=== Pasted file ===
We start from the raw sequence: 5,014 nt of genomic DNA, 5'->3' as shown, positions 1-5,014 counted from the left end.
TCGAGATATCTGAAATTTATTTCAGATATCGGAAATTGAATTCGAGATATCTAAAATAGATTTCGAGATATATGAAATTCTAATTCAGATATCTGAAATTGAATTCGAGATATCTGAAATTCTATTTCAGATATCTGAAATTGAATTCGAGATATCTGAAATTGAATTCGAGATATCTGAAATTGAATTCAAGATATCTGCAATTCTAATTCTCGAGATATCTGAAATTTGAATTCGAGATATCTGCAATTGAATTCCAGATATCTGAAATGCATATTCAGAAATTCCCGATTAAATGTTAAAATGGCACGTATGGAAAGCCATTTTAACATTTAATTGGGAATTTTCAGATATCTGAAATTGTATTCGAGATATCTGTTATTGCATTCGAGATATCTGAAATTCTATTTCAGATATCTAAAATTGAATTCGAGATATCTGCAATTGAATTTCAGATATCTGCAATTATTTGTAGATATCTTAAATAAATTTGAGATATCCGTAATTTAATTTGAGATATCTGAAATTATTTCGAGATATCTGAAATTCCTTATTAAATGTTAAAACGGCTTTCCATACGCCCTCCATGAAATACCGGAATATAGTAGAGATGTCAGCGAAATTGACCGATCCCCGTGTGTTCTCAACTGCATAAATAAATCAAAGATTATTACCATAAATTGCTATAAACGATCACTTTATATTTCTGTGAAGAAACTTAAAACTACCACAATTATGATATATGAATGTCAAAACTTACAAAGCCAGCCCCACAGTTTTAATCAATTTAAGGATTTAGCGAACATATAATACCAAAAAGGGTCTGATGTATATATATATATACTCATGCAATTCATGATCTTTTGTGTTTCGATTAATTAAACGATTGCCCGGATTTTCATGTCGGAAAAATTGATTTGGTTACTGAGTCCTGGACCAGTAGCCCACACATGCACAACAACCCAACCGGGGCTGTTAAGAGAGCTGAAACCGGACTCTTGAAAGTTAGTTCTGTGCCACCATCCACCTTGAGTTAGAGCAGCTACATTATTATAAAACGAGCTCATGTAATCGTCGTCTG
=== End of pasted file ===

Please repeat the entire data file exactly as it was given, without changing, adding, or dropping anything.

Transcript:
We start from the raw sequence: 5,014 nt of genomic DNA, 5'->3' as shown, positions 1-5,014 counted from the left end.
TCGAGATATCTGAAATTTATTTCAGATATCGGAAATTGAATTCGAGATATCTAAAATAGATTTCGAGATATATGAAATTCTAATTCAGATATCTGAAATTGAATTCGAGATATCTGAAATTCTATTTCAGATATCTGAAATTGAATTCGAGATATCTGAAATTGAATTCGAGATATCTGAAATTGAATTCAAGATATCTGCAATTCTAATTCTCGAGATATCTGAAATTTGAATTCGAGATATCTGCAATTGAATTCCAGATATCTGAAATGCATATTCAGAAATTCCCGATTAAATGTTAAAATGGCACGTATGGAAAGCCATTTTAACATTTAATTGGGAATTTTCAGATATCTGAAATTGTATTCGAGATATCTGTTATTGCATTCGAGATATCTGAAATTCTATTTCAGATATCTAAAATTGAATTCGAGATATCTGCAATTGAATTTCAGATATCTGCAATTATTTGTAGATATCTTAAATAAATTTGAGATATCCGTAATTTAATTTGAGATATCTGAAATTATTTCGAGATATCTGAAATTCCTTATTAAATGTTAAAACGGCTTTCCATACGCCCTCCATGAAATACCGGAATATAGTAGAGATGTCAGCGAAATTGACCGATCCCCGTGTGTTCTCAACTGCATAAATAAATCAAAGATTATTACCATAAATTGCTATAAACGATCACTTTATATTTCTGTGAAGAAACTTAAAACTACCACAATTATGATATATGAATGTCAAAACTTACAAAGCCAGCCCCACAGTTTTAATCAATTTAAGGATTTAGCGAACATATAATACCAAAAAGGGTCTGATGTATATATATATATACTCATGCAATTCATGATCTTTTGTGTTTCGATTAATTAAACGATTGCCCGGATTTTCATGTCGGAAAAATTGATTTGGTTACTGAGTCCTGGACCAGTAGCCCACACATGCACAACAACCCAACCGGGGCTGTTAAGAGAGCTGAAACCGGACTCTTGAAAGTTAGTTCTGTGCCACCATCCACCTTGAGTTAGAGCAGCTACATTATTATAAAACGAGCTCATGTAATCGTCGTCTG